Many managers think that their job will become obsolete, once their organization starts adopting Agile. However, we need Agile Leaders more than ever! The Agile philosophy is fundamentally different from what we are used to. We need Leaders with focus on turning the old organisation-reality into the new one. He/she resides in a continuous state of organization-transformation, enhancing team-ownership and cultural improvement. The role will change, but it will not become obsolete!
As a manager in a traditional organization you have a number of roles: planner, quality-guard, director, budgetkeeper and human resource manager. All these tasks carry a large responsibility and are crucial for operating the organization. The most important responsibility is to maintain stability, planability and predictability.
These responsibilities are often obtained by a proven track-record of results, full business-awareness, measuring outcomes and guiding your people’s careers. Schedules are packed with bilaterals, steering committees, content meetings and in parallel you’re trying to keep up with all emails on content and process questions. And last but not least, you need to make sure that everyone stays within yearly budgets and plans!
Changing market conditions, rapidly evolving IT-environments and increasing competition drives many organizations to choose the Agile approach. Organizations face an increase of complexity that requires more flexibility, transparancy, creativity and customer focus than ever. That is where Agile and Scrum kick in. Agile organizations are seen as a living system, evolving in an unpredictable and fast changing world. Agility has focus on customers and provides a stable, but flexible way of organizing.
By applying Agile and Scrum, responsibilities will gradually shift. Once teams understand their role, they will want to:
Leaders will feel the limitations of the previously applied leadership style. They are not used to be rewarded for the structural improvement of the ecosystem and the teams: knowing the maturity level of the team and guiding them to the next phase.
In many cases this is where the Agile transformation stops or locks down, because Leaders experience this as a threat to their status quo. The experience of loosing the influence you have build up in many years can lead to frustration. In this phase you hear sentences like “we have been Leaned” or “Agiled” and that “the transformation was only meant to happen in the lower ranks and in the teams”.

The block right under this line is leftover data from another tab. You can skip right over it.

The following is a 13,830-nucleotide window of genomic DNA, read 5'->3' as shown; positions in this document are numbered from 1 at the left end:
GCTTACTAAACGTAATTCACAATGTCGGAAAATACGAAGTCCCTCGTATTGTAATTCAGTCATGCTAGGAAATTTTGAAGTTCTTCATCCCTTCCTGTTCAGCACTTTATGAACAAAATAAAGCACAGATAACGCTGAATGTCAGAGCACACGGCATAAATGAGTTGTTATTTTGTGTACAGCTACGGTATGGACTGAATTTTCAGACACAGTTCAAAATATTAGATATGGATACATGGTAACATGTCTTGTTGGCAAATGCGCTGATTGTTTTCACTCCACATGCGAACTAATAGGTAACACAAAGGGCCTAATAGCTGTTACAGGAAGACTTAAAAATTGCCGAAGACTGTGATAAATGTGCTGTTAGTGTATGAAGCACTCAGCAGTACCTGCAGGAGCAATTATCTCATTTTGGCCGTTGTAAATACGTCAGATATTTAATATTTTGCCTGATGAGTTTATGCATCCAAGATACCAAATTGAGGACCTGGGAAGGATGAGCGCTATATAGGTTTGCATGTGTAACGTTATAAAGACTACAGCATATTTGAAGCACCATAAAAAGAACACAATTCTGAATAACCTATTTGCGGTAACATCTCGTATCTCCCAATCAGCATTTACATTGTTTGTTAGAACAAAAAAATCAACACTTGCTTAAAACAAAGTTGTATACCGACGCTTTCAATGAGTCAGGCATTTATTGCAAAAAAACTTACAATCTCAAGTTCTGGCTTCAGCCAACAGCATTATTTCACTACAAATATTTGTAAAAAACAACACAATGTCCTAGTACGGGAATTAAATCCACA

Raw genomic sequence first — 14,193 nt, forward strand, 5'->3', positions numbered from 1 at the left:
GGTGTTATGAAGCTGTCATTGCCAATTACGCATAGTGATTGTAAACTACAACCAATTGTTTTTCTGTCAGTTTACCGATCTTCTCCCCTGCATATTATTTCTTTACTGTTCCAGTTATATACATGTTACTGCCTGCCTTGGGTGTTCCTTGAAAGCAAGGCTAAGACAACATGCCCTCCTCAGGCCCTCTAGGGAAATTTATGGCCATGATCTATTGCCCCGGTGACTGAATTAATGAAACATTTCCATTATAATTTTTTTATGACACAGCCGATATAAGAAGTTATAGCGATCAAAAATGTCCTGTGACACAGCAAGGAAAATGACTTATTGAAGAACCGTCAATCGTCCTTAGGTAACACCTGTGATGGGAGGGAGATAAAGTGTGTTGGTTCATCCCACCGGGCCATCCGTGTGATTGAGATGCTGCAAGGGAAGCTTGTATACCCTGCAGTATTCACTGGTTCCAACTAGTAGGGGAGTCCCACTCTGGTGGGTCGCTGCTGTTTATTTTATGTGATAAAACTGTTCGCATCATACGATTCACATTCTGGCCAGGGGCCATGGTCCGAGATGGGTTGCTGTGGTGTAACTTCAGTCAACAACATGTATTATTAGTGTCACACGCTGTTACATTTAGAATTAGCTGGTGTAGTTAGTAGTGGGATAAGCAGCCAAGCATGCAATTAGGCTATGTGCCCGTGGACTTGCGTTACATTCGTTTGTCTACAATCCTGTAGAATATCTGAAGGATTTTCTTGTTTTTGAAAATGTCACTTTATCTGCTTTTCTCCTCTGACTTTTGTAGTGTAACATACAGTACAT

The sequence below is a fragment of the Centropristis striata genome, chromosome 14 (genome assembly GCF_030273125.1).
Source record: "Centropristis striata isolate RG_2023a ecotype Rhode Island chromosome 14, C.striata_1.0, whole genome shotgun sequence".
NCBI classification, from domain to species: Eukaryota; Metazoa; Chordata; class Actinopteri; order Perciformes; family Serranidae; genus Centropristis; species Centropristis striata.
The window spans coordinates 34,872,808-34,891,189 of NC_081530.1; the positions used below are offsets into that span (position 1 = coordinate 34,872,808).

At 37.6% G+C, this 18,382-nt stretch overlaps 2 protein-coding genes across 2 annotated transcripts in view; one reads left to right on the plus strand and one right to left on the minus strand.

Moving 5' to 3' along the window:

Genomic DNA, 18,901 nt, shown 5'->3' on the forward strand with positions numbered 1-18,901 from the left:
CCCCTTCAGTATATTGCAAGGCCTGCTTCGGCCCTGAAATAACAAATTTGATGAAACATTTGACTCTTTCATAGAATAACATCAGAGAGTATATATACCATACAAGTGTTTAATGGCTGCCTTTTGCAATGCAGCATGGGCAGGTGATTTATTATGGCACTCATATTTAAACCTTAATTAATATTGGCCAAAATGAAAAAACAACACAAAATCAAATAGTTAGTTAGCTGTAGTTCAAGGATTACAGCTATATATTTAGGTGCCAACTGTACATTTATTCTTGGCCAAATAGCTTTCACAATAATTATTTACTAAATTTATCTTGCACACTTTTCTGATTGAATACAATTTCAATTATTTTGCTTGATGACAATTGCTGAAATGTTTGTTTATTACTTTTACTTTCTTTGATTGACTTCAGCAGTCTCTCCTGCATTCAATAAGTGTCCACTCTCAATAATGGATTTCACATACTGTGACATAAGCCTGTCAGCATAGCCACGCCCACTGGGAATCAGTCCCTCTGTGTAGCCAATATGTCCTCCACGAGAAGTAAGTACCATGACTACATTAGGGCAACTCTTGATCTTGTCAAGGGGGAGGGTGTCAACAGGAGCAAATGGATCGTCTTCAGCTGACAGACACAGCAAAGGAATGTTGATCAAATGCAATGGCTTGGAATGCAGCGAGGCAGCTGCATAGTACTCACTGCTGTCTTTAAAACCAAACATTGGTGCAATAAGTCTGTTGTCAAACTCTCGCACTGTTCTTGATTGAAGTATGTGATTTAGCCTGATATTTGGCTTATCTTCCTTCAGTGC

The Leader will experience an identity crisis and a sense of emptiness. Am I still of any value for my organisation?….YES!!!!!
His daily job is to increase Team maturity by providing them a dose of freedom they can handle. Or maybe a little more than that. Too much or too few freedom might cause chaos, illness, burn-out or bore-out and increased turnover.
Coming back to Lean: When Leaders and Teams focus on improving, they probably won’t even notice that they are in a transformation. While continuously improving you make deliberate choices, guided by a common vision: on what to do and also on what NOT to do.
You Manage Things, but you Lead People
This is how a Transformational Leader operates:
As you can see the Agile Leader is a crucial element in creating autonomous teams. New responsibilities will replace old ones. The Agile Leader is responsible to make the organization understand why change is happening. Only with the support of executive management, human resources, business and other departments he can create space to learn new and unlearn old behaviour.
In an Agile organization we replace Management by Leadership and this will not happen overnight!
A typical pitfall is to not involve the teams in defining the the WHY, HOW and WHAT questions. This often leads to confusion and a disconnect to the greater goal of the organization.
An Agile Leader always asks himself if he has the right people on board, before he starts asking questions. So the order is WHO -> WHY -> HOW -> WHAT.
Only when this is the case, people will actually help to improve and work on the vision. It creates involvement, ownership and energy in the workplace.
Most organizations have a vision, but it only lives at the board and management levels.
Self-organizing teams can only be created by involving people to the company mission…and that will cost time and paying attention!
This article was co-created with Jeroen Stoter, at ‘Nederlandse Spoorwegen’ (the Dutch Railways). If you have any questions based on this blog? Don’t hesitate to contact me or join my Professional Agile Leadership training.